Module for Fast Fourier Transform (FFT)

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Definition (Piecewise Continuous).  The function    is piecewise continuous on the closed interval  ,  if there exists values    with    such that  f  is continuous in each of the open intervals  ,  for    and has left-hand and right-hand limits at each of the values  ,  for  .

Definition (Fourier Series).  If    is periodic with period    and is piecewise continuous on  ,  then the Fourier Series    for    is

,

where the coefficients    are given by the so-called Euler's formulae:

,
and
.

Theorem (Fourier Expansion).  Assume that    is the Fourier Series for  .   If    are piecewise continuous on  ,  then    is convergent for all  .

The relation    holds for all   where    is continuous.  If    is a point of discontinuity of  ,  then

,

where    denote the left-hand and right-hand limits, respectively.  With this understanding, we have the Fourier Series expansion:

.

Definition (Fourier Polynomial).  If    is periodic with period    and is piecewise continuous on  ,  then the Fourier Polynomial    for    of degree m is

,

where the coefficients    are given by the so-called Euler's formulae:

,
and
.

Animations (Fourier Series  Fourier Series).  Internet hyperlinks to animations.

Example 1.  Assume that is periodic with period  ,  i.e.  ,  and is defined by

for  .

Find the Fourier polynomial of degree n = 5.
Solution 1.

Numerical Integration calculation for the Fourier trigonometric polynomial.

Assume that    is periodic with period    and is piecewise continuous on  ,

To construct the Fourier trigonometric polynomial over [0,2L] of degree m.

,

There are n subintervals of equal width    based on  .  The coefficients are

for  .
and
for  .

The construction is possible provided that  .

Remark.  The sums can be viewed as numerical integration of Euler's formulae when [0,2L] is divided into n subintervals.  The trapezoidal rule uses the weights for both the and .  Since f(x) has period  ,  it follows that . This permits us to use 1 for all the weights and the summation index from  .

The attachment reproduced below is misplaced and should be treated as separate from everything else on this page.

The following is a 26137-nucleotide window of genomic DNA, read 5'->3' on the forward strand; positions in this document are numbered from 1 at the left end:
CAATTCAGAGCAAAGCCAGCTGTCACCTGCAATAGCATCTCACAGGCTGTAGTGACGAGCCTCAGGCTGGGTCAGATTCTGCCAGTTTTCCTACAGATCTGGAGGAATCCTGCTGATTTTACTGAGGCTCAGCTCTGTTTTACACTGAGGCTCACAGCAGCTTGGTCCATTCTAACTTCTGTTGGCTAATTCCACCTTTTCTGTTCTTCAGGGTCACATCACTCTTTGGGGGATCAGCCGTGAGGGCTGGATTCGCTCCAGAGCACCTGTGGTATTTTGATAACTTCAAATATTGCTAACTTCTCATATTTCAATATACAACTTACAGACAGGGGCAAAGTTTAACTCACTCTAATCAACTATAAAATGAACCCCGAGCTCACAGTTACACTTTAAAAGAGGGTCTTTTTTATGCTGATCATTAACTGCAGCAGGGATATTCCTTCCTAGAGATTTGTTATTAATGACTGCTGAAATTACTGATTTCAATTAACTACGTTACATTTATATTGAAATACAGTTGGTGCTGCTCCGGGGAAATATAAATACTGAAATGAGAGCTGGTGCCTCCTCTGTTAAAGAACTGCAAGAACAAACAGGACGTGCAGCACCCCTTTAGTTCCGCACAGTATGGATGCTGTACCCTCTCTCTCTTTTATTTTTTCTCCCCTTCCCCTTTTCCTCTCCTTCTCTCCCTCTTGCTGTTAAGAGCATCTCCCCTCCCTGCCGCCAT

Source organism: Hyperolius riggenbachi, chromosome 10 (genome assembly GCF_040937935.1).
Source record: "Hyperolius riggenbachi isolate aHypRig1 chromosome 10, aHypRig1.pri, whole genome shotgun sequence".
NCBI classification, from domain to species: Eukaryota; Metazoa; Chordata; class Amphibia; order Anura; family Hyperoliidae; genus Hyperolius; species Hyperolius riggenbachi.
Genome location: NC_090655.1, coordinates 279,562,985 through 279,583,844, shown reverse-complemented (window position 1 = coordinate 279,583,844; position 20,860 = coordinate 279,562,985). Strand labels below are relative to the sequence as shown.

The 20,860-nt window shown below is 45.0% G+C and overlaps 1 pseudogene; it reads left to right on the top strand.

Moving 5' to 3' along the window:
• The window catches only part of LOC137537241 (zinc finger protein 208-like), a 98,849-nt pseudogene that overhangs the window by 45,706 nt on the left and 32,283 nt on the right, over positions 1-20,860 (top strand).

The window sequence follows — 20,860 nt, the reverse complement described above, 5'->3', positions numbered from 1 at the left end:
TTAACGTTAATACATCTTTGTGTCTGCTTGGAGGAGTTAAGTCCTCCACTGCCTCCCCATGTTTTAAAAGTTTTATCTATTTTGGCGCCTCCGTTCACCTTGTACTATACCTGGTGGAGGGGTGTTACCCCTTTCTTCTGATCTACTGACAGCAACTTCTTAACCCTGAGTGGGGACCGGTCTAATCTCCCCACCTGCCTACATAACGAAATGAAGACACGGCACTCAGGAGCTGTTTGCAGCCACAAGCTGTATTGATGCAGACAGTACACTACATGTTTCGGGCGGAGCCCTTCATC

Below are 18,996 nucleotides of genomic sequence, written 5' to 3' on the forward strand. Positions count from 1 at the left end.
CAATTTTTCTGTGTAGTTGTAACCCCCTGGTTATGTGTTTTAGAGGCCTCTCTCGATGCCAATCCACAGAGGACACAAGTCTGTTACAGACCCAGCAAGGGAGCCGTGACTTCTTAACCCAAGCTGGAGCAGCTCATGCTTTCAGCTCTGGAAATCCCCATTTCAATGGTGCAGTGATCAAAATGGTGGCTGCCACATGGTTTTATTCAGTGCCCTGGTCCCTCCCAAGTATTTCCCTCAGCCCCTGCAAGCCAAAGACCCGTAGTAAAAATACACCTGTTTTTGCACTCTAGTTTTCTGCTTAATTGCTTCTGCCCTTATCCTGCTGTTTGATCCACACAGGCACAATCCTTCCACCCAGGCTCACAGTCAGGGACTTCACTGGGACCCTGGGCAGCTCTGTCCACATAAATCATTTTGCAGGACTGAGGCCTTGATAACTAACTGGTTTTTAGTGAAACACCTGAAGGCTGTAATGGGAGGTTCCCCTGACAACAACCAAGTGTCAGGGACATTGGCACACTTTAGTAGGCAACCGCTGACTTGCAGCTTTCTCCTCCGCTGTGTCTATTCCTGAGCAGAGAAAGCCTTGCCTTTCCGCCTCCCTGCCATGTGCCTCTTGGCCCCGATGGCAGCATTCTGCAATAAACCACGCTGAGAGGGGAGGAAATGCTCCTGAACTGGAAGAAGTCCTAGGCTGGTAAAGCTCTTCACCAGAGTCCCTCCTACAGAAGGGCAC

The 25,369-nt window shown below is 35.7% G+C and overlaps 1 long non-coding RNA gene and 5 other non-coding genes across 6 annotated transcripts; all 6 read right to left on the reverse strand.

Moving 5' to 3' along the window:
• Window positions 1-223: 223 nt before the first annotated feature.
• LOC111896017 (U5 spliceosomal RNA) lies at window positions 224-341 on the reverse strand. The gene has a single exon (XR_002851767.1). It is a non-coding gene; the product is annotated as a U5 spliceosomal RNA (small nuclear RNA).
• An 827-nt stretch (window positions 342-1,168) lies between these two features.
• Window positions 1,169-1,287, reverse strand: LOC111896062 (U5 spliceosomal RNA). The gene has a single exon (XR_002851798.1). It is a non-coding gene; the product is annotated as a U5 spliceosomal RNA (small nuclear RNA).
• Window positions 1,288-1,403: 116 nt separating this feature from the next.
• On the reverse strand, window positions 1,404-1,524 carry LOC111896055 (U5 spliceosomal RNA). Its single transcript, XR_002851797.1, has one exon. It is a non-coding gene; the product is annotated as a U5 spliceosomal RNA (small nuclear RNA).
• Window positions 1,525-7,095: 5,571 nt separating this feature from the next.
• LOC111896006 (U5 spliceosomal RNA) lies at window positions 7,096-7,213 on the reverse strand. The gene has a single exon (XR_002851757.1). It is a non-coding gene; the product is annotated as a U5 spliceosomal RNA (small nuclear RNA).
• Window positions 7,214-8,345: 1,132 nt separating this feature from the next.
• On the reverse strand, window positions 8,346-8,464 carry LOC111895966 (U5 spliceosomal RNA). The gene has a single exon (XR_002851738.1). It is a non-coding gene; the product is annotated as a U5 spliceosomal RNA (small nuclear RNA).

Example 2.  Assume that is periodic with period  ,  i.e.  ,  and is defined by

for  .

Find the Fourier polynomial of degree n = 5  for the 12  equally spaced points in the interval  .

Use the "numerical integration" method for finding the coefficients.
Solution 2.

The Fast Fourier Transform for data.

The FFT is used to find the trigonometric polynomial when only data points are given.  We will demonstrate three ways to calculate the FFT.  The first method involves computing sums, similar to "numerical integration," the second method involves "curve fitting," the third method involves "complex numbers."

Computing the FFT with sums.

Given data points where and over [0,2L] where for .

Also given that , to that the data is periodic with period .

To construct the FFT polynomial over [0,2L] of degree m.

,

The abscissa's form  n subintervals of equal width    based on  .  The coefficients are

for
and
for  .

The construction is possible provided that  .

Remark.  Notice that the sums involve only ordinates .

Animations (Discrete Fourier series FFT  Discrete Fourier series FFT).  Internet hyperlinks to animations.

Example 3.  Given the 12  equally spaced data points

which can be extended periodically over , if we define.

Find the Fourier polynomial of degree n = 5  for the 12  equally spaced points over interval  .

Use numerical sums to find the coefficients.

Fitting a Fourier trigonometric polynomial to data.

The built in Mathematica Fit subroutine can be used to perform the computation.

Caution.  Do not include both endpoints of the interval.

Example 4.  Given the 12  equally spaced data points

which can be extended periodically over , if we define  .

Find the Fourier polynomial of degree n = 5  for the 12  equally spaced points over interval  .

Use Mathematica's Fit subroutine to find the coefficients.

Background for using Mathematica's FFT. Trigonometric curve fitting at discrete points is equivalent to finding the Fast Fourier Transform (FFT) for a discrete data set. The coefficients of the trigonometric polynomial can be obtained using Mathematica's built in "Fourier" procedure (FFT).  To uncover these secrets, click the right end of this cell.

Caution.  However, we first we need to use that part of the period function    defined in the interval  .  That's the way Mathematica expects us to see it !  Be sure to redefine    on the interval  .

Example 5.  Given the 12  equally spaced data points

which can be extended periodically over , if we define  .

Find the Fourier polynomial of degree n = 5  for the 12  equally spaced points over interval  .

Use Mathematica's built in Fourier subroutine to find the solution.

Old Lab Project (Trigonometric Polynomials-FFT  Trigonometric Polynomials-FFT).
Internet hyperlinks to an old lab project.

Research Experience for Undergraduates

Fast Fourier Transform  Fast Fourier Transform
Internet hyperlinks to web sites and a bibliography of

Downloads (Fast Fourier Transform Fast Fourier Transform).

(c) John H. Mathews 2003